I’m not quite sure what my role is in all of this. Where do I act? Where do I step back?

I do know it is my job to teach them about women. Their significance, their complexity, their beauty, their burden, their vulnerability and their possibility. Because our story is different to that of men, so very, very different. I want them to see that, understand it and value it. I also want them to value themselves well enough to draw strong, challenging and compassionate women into their lives. Women they are proud to stand alongside and learn from. Women they respect.

How do I do that? I have to be a woman they respect, a woman they are proud of. I have to set the bar, everyday.

My husband makes his role look easy, he really does. I think I make mine look hard. Everyday in some way I have to fight aspects of my personality that are not at all conducive to good parenting. I can beat myself up over that or I can acknowledge it and grow toward something more workable, hour by hour, day by day.

In truth, parenting is hard because we ourselves are forced to grow and develop higher faculties. We have to develop new levels of awareness, skill and response. I might make it look hard, but at least I’m trying.

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Each night, we hear the same thing “Can I have a story?”

Well of course you can, but it will likely be delivered with the enthusiasm of a sloth, plodding through mud after a big lunch, because Mummy and Daddy are positively stuffed.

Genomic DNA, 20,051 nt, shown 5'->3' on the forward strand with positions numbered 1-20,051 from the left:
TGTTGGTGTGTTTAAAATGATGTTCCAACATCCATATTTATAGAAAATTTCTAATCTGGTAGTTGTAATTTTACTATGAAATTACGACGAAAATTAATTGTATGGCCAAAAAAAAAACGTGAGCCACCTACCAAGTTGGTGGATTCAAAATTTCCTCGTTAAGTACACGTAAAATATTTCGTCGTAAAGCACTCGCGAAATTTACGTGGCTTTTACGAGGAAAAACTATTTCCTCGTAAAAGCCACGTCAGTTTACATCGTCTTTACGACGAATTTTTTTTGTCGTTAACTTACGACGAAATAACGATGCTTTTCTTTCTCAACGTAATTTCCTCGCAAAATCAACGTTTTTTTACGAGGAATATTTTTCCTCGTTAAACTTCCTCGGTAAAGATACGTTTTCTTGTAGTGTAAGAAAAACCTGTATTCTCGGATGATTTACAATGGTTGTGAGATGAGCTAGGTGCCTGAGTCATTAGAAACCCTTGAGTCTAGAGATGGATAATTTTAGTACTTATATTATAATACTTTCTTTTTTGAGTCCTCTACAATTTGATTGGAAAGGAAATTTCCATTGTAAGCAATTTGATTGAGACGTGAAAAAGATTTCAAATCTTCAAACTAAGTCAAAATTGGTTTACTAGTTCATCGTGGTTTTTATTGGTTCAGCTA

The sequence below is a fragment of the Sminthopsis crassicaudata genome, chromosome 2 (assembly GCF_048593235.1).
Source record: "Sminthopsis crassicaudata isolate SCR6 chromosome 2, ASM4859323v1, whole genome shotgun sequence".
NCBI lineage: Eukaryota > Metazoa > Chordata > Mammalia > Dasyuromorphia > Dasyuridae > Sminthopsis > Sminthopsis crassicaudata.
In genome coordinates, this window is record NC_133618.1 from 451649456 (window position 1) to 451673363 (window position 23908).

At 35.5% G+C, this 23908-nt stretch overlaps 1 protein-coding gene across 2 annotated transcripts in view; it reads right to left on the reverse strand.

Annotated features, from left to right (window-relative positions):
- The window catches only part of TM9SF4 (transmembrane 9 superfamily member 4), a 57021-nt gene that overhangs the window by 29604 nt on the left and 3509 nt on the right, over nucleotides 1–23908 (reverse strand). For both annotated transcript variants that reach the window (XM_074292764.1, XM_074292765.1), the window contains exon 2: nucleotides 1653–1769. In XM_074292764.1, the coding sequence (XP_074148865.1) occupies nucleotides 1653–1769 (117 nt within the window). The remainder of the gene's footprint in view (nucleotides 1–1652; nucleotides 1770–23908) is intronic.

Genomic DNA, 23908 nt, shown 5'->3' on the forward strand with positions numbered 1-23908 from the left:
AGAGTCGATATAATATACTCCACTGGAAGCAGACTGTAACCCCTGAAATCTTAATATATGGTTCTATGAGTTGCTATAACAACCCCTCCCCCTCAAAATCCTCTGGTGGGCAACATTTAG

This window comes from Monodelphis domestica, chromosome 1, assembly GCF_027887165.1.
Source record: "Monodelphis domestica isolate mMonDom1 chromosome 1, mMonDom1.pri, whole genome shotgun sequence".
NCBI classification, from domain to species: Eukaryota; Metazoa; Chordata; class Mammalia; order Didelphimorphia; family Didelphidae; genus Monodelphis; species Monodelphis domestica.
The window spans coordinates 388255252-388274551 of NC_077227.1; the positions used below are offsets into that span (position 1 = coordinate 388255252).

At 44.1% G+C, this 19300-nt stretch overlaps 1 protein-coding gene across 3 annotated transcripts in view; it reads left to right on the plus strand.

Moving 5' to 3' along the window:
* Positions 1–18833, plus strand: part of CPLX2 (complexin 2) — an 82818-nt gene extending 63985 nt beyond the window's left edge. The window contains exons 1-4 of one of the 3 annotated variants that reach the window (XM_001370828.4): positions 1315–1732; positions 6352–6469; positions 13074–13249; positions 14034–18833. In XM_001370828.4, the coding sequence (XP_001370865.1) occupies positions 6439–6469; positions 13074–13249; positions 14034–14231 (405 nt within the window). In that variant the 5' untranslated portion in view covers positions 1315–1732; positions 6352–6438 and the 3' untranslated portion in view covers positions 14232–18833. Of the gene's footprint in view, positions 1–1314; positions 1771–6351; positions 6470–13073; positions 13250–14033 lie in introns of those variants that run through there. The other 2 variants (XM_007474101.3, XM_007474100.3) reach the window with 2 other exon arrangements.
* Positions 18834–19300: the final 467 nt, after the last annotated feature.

In the two hours before, we’ve had the argument about having a shower, the argument about what will and won’t be eaten on the dinner plate, the manner in which it’s being eaten as well as the argument about actually going to bed. All of this wrapped in a bundle of witching hour shirtiness, theirs and yours.

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We tend to goal set through this period, bed time is the home run and lights out (or night lamps on) is the victory dance.

But before one can smash back a glass of wine and a tub of ice cream and watch trash tv retire and relax, one must run the story book gauntlet.

“I want this one! No, this one…oh and this one and one more! Puhleeeeeeeese!” he says.

“You can pick two, no not that one, too big, smaller…no, smaller…oh give it here” I say. My patience having up and fled about an hour ago.

In actual fact, it’s Daddy who is on story duty 70% of the time in this house. Firstly, because he usually has more patience left at this hour and secondly, because I like to see them have this time together.

But one day it occurred to me by rushing through this moment and giving it away I was missing out on something crucial, an opportunity to lay quietly and laugh, and more importantly listen.

In a breath, this rambunctious little boy will turn into a tall and lanky young man. A young man I want to know, a young man I want to talk to, a young man I want to want to talk to me.

If I can’t make time for him now, why should I expect him to make time for me then?

On having made this decision, we chose three books, length not important and I snuggled in under the covers, impatience swept aside by intentional presence, we read and we laughed and we talked about his day.

“I love you Mummy”

“What do you love about me?”

“Your shape and your bones…and your eyes and your mouth and your nose”.

“Oh that’s nice”.

The perfect end to an always imperfect day, because I made the space for One Perfect Moment.

This post was inspired by Kylie from A Study in Contradictions and The One Perfect Moment Link-up